Bibliography Tag: glyphosate

Rezende et al., 2021

Rezende, E.C.N., Carneiro, F.M., de Moraes, J.B. et al. “Trends in science on glyphosate toxicity: a scientometric study.” Environmental Science and Pollution Research 28, 56432–56448 (2021). DOI: 10.1007/s11356-021-14556-4


As part of the most used herbicides, glyphosate is the most successful ingredient of agrochemical companies. The main objective of this study was to demonstrate research trends related to the glyphosate toxicity and its main effects on human and environmental health. For this purpose, 443 articles published, from 1995 to 2020, on the platform Web of Science™ Thomson Reuters were selected. The main toxicity results related in literature are genotoxicity, cytotoxicity, and endocrine disruption. The environmental effects come mostly from the contamination of groundwater and soils. Several studies have concluded that herbicide concentrations right below the official safety limits induced toxic effects. The results presented a highlighted harmful effect of glyphosate on both human and environmental health. It has been observed that countries where publish the most about the glyphosate toxicity are great investors in large-scale agriculture. It is important to ponder that these countries are in a route of ecosystem exploitation that includes not only fauna and flora, but also human beings. Unfortunately, science does not provide concise data for these pesticide disapproval in the global consumer market. It is necessary to search sustainable global interest alternatives to increase agriculture production based on peoples’ food sovereignty. FULL TEXT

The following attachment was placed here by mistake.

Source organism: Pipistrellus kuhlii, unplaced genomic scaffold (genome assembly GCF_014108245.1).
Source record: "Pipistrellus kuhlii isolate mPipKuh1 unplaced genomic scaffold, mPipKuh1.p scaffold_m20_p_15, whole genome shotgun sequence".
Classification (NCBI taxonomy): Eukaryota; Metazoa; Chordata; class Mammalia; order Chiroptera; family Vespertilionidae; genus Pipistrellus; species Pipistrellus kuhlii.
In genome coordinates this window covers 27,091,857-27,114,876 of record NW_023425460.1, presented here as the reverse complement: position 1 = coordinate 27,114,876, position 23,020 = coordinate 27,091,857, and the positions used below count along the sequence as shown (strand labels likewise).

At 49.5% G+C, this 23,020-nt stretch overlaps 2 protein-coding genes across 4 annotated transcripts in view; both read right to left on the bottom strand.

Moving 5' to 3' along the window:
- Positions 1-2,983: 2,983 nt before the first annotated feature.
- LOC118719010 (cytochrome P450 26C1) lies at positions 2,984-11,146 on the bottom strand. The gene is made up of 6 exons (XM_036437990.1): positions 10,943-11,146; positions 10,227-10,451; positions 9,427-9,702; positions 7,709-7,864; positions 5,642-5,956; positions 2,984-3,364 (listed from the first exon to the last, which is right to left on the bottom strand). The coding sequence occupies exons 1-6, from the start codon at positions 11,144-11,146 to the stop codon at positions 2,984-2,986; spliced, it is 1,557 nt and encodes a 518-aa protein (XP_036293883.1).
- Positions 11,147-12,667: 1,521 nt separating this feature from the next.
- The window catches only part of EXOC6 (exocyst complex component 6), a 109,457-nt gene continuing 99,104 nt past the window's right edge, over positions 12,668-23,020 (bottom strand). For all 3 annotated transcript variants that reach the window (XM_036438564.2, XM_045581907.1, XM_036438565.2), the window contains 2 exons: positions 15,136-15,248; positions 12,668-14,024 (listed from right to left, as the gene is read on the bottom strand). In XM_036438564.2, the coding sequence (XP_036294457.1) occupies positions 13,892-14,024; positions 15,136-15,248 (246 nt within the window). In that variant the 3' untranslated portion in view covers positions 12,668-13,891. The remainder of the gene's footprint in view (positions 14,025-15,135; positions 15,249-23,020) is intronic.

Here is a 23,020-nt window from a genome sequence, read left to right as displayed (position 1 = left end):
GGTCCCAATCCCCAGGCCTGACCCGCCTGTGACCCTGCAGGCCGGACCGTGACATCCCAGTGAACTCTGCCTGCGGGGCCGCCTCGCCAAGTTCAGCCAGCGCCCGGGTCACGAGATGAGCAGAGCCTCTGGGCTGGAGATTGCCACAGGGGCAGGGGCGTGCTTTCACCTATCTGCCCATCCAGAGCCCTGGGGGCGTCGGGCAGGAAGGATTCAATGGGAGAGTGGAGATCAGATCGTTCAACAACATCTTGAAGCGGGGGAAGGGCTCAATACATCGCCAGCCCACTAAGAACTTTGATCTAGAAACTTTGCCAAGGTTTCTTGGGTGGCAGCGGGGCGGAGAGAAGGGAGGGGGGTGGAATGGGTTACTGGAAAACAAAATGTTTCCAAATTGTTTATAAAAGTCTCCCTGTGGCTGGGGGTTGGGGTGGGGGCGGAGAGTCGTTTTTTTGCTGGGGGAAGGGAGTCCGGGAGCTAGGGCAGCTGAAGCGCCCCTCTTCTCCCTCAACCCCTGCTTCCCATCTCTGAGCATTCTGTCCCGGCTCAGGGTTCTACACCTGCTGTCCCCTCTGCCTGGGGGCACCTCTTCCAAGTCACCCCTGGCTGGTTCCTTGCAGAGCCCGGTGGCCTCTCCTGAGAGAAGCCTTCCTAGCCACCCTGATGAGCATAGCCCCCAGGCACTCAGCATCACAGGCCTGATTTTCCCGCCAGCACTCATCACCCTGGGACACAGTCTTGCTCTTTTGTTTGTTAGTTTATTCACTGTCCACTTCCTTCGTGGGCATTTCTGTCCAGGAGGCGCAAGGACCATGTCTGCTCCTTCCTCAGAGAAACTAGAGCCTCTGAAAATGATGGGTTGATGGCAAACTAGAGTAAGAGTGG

Nomura et al., 2022

Nomura, H., Hamada, R., Wada, K., Saito, I., Nishihara, N., Kitahara, Y., Watanabe, S., Nakane, K., Nagata, C., Kondo, T., Kamijima, M., Ueyama, J.; “Temporal trend and cross-sectional characterization of urinary concentrations of glyphosate in Japanese children from 2006 to 2015;” International Journal of Hygiene and Environmental Health, 2022, 242, 113963; DOI:10.1016/j.ijheh.2022.113963.


Background Over the past two decades, domestic shipments of glyphosate (Gly), in the form of an ionic salt, have been increasing steadily in Japan. This increase has raising concerns about the effects of chemical exposure on children. The International Agency for Research on Cancer classified Gly as a “probably carcinogenic to humans (Group 2A)” in 2015. The purpose of the current study was to analyze Gly in urine samples of Japanese children to determine temporal changes, seasonal changes, and gender differences.

Method First-morning urine samples were obtained from 50 Japanese children (4–6-year-old) in October of 2006, 2011, and 2015 (total = 150) to investigate the temporal trends in urinary Gly concentrations. Additionally, first-morning urine samples were collected from 3-year-old children in August–September of 2012 (summer; n = 42) and in February of 2013 (winter; n = 42) to investigate the seasonal and gender differences, and the correlations between urinary Gly concentrations and insecticide exposure biomarkers. Urine samples were analyzed to measure for Gly using a liquid chromatography with tandem mass spectrometry (LC-MS/MS).